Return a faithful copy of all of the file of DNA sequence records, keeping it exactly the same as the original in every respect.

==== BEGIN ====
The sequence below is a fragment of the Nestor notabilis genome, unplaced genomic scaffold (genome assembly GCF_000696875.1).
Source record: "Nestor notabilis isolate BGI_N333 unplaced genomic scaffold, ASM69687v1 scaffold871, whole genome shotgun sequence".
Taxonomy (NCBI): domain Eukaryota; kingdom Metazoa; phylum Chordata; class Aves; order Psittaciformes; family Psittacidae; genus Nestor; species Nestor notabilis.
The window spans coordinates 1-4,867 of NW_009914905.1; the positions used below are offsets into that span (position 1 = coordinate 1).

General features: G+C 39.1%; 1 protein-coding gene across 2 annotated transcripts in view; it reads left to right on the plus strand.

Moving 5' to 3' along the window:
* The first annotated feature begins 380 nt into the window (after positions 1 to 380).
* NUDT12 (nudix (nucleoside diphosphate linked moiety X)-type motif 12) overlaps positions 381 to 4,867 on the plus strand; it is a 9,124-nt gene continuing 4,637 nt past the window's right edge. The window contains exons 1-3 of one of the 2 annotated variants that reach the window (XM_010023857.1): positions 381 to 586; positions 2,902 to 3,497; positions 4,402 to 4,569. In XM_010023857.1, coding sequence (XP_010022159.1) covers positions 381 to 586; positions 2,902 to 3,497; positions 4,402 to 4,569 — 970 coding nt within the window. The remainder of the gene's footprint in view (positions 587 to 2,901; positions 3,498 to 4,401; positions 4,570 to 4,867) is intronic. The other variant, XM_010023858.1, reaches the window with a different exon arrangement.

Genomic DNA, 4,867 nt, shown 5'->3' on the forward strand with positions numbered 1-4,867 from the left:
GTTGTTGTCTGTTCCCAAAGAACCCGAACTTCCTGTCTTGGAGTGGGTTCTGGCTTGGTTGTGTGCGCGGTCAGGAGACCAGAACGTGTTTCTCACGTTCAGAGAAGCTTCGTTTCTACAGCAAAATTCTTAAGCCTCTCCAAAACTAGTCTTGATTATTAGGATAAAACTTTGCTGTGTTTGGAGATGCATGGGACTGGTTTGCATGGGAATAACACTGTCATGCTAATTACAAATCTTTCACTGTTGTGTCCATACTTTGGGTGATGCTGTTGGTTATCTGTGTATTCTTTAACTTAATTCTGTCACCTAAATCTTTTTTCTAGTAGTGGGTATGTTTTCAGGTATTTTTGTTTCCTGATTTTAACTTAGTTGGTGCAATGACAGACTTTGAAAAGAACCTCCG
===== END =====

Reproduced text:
The sequence below is a fragment of the Nestor notabilis genome, unplaced genomic scaffold (genome assembly GCF_000696875.1).
Source record: "Nestor notabilis isolate BGI_N333 unplaced genomic scaffold, ASM69687v1 scaffold871, whole genome shotgun sequence".
Taxonomy (NCBI): domain Eukaryota; kingdom Metazoa; phylum Chordata; class Aves; order Psittaciformes; family Psittacidae; genus Nestor; species Nestor notabilis.
The window spans coordinates 1-4,867 of NW_009914905.1; the positions used below are offsets into that span (position 1 = coordinate 1).

General features: G+C 39.1%; 1 protein-coding gene across 2 annotated transcripts in view; it reads left to right on the plus strand.

Moving 5' to 3' along the window:
* The first annotated feature begins 380 nt into the window (after positions 1 to 380).
* NUDT12 (nudix (nucleoside diphosphate linked moiety X)-type motif 12) overlaps positions 381 to 4,867 on the plus strand; it is a 9,124-nt gene continuing 4,637 nt past the window's right edge. The window contains exons 1-3 of one of the 2 annotated variants that reach the window (XM_010023857.1): positions 381 to 586; positions 2,902 to 3,497; positions 4,402 to 4,569. In XM_010023857.1, coding sequence (XP_010022159.1) covers positions 381 to 586; positions 2,902 to 3,497; positions 4,402 to 4,569 — 970 coding nt within the window. The remainder of the gene's footprint in view (positions 587 to 2,901; positions 3,498 to 4,401; positions 4,570 to 4,867) is intronic. The other variant, XM_010023858.1, reaches the window with a different exon arrangement.

Genomic DNA, 4,867 nt, shown 5'->3' on the forward strand with positions numbered 1-4,867 from the left:
GTTGTTGTCTGTTCCCAAAGAACCCGAACTTCCTGTCTTGGAGTGGGTTCTGGCTTGGTTGTGTGCGCGGTCAGGAGACCAGAACGTGTTTCTCACGTTCAGAGAAGCTTCGTTTCTACAGCAAAATTCTTAAGCCTCTCCAAAACTAGTCTTGATTATTAGGATAAAACTTTGCTGTGTTTGGAGATGCATGGGACTGGTTTGCATGGGAATAACACTGTCATGCTAATTACAAATCTTTCACTGTTGTGTCCATACTTTGGGTGATGCTGTTGGTTATCTGTGTATTCTTTAACTTAATTCTGTCACCTAAATCTTTTTTCTAGTAGTGGGTATGTTTTCAGGTATTTTTGTTTCCTGATTTTAACTTAGTTGGTGCAATGACAGACTTTGAAAAGAACCTCCG